While both the terms, Addendum and Amendment are used interchangeably quite often, they each have their own distinct meaning and contractual impact. The term Amendment identifies a component of a contract that is created when one or more parties are interested in the modification of any existing terms that have been previously discussed. However, in regard to an Addendum, it is used to add additional language to a contract. This means the terms and conditions already defined in the contract will continue to remain, and additional terms and conditions are to be added to the currently existing contract. This can occur if an initially agreed upon term was not included, or a brand-new term that is being agreed upon, is to be added. With that, an Addendum can also serve as a means to provide additional information or details to terms that were already existing in the document, a clarifying component to the contract.
However, an Addendum can also serve to cancel or modify a pre-existing clause or condition. Of note, Amendments can be known as documents meant to improve or correct the first document that was presented. Therefore, this means that the Amendment are only part of the contract until negotiations. On the other hand, the Addendum does remain as part of the agreement in it’s entirety. An additionally difference is that the Amendment may only be made the parties who signed the original document. The Addendum differs in that it can be made by any party, regardless if they signed the original document or not but it must be signed by all parties in order to take effect
Addendum vs Appendix
While both an Addendum and an Appendix may be added at the end of a contract, they have additional varying purposes and meanings that separate them. An Addendum may be added to an already existing contract by any party that deems appropriate. An Addendum can serve to clarify existing conditions or terms in the contract that could be misclassified or construed as up to interpretation. This can pose a risk within the contract which can cause any party to then include an Addendum within the contract. Furthermore, Addendums can be added as entirely new components to contracts which were not part of the initial negotiation of a contract. Addendums can also remove, cancel or change previous portions of the contract. An Appendix is much simpler and serves to clarify and explain terms or words utilized within the contract. It may provide additional information (facts, definitions, statistics, history, etc.) with regard to a particular section of a contract. The material serves as supplementary details for both parties or individuals interested in the contract. Therefore, the Addendum is most known as a piece of the contract that was not previously included and is being added or will not be included moving forward, and the Appendix is informational details serving as definitions that could be useful to any party reading the contract.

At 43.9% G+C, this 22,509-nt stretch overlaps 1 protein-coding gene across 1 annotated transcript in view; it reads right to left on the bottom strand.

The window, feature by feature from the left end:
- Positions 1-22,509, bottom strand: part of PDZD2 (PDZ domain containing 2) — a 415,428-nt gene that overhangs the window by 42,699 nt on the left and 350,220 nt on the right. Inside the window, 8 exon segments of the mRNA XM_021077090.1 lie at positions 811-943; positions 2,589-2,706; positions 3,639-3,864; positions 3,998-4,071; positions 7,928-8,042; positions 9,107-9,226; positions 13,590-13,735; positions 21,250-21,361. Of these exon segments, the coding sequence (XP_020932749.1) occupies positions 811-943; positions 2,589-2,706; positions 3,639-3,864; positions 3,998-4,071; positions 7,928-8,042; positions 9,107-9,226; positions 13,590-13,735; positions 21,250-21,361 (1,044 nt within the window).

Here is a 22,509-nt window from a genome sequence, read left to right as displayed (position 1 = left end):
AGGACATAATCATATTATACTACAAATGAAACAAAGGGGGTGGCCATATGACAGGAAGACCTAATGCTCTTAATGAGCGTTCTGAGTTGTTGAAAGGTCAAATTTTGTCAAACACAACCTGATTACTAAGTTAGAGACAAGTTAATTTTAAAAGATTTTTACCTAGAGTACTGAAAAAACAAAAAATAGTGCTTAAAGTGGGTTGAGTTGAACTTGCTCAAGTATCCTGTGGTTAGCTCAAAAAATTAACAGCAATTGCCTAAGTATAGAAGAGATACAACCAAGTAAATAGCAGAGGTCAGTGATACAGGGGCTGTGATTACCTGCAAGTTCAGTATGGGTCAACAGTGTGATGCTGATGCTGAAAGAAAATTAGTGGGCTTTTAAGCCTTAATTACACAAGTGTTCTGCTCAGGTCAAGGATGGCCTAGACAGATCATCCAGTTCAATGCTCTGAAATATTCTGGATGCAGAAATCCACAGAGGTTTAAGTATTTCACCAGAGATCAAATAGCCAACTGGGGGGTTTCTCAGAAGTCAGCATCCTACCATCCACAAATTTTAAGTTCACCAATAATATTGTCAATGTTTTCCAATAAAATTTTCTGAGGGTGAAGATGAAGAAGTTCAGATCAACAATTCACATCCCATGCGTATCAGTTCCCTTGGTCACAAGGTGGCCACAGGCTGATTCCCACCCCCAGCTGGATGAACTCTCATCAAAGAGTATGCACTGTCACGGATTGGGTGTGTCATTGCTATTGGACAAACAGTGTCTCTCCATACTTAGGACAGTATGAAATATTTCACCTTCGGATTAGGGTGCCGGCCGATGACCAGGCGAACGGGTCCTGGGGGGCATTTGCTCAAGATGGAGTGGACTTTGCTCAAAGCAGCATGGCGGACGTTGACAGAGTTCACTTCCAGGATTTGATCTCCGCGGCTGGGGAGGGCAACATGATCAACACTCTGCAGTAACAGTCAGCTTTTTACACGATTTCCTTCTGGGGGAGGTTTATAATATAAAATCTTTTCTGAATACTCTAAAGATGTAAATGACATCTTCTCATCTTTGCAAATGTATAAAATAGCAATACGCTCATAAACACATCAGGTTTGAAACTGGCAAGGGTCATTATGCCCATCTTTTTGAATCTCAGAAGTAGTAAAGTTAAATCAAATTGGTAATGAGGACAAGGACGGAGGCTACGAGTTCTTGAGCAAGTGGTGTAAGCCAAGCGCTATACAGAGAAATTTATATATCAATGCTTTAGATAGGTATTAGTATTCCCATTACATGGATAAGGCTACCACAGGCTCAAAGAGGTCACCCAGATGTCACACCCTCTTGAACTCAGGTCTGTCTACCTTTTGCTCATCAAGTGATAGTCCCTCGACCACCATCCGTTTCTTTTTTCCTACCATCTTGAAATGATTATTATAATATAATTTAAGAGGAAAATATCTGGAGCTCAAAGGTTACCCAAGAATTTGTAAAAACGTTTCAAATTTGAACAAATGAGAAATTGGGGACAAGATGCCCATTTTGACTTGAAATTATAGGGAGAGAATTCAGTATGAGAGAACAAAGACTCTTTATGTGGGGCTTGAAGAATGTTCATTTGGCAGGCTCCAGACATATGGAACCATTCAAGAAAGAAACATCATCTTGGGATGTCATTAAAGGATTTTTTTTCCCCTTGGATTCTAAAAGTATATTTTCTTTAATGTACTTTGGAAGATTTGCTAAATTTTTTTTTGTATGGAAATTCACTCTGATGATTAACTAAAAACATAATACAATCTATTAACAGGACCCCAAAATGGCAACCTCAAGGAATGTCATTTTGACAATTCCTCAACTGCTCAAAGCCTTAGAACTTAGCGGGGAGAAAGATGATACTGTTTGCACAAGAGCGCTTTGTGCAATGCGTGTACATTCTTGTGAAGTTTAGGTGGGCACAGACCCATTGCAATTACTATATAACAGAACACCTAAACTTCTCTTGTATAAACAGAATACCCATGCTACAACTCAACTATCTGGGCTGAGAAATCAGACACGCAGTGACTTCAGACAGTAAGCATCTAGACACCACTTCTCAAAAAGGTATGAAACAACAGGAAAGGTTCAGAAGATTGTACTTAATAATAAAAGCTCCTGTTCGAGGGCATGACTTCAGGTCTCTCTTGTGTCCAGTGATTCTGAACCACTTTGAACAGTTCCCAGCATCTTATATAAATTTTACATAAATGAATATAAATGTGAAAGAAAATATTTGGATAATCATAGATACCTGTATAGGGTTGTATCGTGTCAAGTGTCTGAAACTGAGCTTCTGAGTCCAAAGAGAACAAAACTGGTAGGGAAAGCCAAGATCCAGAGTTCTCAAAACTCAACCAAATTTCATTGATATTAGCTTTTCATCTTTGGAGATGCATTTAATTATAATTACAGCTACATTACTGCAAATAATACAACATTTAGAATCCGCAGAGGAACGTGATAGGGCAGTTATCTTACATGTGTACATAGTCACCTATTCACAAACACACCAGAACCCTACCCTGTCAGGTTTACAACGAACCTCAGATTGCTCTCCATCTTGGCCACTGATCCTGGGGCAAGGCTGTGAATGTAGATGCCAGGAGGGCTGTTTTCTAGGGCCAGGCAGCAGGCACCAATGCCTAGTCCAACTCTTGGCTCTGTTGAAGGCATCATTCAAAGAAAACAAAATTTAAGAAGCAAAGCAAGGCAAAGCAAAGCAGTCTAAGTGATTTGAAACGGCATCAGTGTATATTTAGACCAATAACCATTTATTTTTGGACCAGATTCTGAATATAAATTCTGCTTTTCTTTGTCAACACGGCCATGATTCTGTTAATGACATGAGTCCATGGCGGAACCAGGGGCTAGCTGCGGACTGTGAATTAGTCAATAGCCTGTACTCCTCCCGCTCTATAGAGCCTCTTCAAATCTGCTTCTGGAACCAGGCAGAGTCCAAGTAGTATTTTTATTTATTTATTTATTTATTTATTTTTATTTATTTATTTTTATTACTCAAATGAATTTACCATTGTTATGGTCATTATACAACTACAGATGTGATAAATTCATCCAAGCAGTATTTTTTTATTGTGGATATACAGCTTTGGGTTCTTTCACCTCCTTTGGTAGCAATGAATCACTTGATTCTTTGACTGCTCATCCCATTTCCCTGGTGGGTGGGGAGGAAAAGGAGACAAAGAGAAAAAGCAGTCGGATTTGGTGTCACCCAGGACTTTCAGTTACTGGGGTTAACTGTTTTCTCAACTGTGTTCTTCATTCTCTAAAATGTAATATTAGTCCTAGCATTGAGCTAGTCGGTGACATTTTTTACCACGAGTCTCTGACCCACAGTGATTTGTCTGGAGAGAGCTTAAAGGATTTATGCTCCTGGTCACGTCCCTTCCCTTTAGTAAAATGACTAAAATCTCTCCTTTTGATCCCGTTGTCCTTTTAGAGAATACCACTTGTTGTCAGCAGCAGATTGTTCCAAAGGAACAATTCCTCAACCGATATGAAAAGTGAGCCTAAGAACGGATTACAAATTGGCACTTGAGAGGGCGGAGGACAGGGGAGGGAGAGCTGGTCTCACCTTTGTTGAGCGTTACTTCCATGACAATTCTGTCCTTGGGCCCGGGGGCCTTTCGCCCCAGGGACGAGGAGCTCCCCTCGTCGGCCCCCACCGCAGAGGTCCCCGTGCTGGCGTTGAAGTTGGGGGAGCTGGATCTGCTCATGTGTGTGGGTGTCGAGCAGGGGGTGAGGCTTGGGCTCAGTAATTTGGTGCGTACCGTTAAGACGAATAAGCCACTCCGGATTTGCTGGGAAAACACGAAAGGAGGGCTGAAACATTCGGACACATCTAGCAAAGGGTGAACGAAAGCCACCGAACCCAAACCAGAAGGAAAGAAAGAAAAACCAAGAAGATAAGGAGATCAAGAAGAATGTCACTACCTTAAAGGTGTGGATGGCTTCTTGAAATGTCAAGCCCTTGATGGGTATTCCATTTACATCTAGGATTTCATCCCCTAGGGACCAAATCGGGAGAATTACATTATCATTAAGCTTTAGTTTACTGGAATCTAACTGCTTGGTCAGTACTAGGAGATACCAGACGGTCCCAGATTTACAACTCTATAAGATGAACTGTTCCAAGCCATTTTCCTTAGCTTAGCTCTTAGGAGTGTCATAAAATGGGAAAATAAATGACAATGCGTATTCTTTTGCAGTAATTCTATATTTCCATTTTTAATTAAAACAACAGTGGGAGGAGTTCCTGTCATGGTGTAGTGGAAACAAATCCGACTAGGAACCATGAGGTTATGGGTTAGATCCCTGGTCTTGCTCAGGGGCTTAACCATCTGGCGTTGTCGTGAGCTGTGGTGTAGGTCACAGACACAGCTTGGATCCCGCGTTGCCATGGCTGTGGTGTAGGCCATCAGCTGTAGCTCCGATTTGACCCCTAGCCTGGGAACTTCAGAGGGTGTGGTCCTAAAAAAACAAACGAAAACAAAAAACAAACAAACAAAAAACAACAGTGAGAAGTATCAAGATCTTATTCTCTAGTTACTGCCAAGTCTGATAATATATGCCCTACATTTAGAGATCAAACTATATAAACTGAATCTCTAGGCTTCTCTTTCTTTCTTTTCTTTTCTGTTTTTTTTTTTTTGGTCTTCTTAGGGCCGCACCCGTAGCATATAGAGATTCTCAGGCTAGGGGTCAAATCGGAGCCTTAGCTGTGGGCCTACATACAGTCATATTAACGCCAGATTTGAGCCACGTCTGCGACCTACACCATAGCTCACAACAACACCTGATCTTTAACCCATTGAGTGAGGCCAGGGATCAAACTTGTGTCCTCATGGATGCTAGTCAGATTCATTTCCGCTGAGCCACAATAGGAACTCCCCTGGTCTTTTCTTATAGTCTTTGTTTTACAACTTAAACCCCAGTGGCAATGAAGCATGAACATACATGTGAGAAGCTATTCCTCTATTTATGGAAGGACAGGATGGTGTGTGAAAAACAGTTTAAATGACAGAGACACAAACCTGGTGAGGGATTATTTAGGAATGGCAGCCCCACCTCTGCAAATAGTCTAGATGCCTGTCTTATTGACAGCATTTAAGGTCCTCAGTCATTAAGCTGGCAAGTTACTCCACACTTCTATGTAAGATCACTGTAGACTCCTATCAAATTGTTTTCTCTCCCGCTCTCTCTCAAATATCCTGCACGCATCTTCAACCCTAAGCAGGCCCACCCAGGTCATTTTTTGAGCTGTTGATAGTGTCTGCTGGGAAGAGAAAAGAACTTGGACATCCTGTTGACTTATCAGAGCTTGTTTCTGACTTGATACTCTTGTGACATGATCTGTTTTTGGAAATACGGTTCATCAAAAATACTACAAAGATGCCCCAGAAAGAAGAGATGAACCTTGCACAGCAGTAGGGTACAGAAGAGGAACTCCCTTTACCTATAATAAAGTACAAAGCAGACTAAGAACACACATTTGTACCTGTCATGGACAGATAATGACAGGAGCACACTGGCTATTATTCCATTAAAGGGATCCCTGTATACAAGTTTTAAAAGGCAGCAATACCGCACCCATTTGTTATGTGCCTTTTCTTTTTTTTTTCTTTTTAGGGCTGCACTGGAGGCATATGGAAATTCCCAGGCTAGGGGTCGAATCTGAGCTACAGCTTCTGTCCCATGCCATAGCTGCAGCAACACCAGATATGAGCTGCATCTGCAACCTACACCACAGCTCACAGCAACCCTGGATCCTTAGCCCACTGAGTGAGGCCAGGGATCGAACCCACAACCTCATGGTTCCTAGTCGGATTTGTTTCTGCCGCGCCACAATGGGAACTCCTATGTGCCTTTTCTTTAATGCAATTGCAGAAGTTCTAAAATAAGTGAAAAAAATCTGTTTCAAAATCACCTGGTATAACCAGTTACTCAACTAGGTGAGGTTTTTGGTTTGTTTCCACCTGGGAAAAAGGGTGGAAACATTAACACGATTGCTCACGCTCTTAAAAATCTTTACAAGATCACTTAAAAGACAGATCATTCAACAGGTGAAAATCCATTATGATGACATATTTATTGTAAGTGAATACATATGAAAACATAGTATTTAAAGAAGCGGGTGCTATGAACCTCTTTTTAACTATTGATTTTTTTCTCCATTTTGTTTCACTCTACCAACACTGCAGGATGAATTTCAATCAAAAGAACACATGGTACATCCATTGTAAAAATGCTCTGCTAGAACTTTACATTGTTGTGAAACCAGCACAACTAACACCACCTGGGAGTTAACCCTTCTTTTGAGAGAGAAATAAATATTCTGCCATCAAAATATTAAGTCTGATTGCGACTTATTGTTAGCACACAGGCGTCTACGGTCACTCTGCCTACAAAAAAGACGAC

Addenda vs Addendum
The terms Addenda and Addendum are most similar in that they are inclusive of the same components. They both make some form of change, addition, deletion, or clarifying content within a contract or agreement that has already been established. They can both be added by any interested party; however, they must be signed by all parties for which the contract causes an impact. It is common for all parties to meet prior to the full drafting of the Addendum or the Addenda to carve out the details and ensure understanding. This will certify it takes effect appropriately. However, with a contract that consists of multiple changes, additions, deletions and so forth, instead of creating multiple Addendums, and Addenda can then be created. One Addenda can be created for multiple changes, as it is considered the plural version of an Addendum. The process would continue to be the same and the document would still be enforceable, as well as be part of the existing legally binding contract in its entirety. Additionally, both he Addenda and the Addendum can be utilized to add any missing or new disclosures (as required by State or Federal law), in regard to a real estate contract.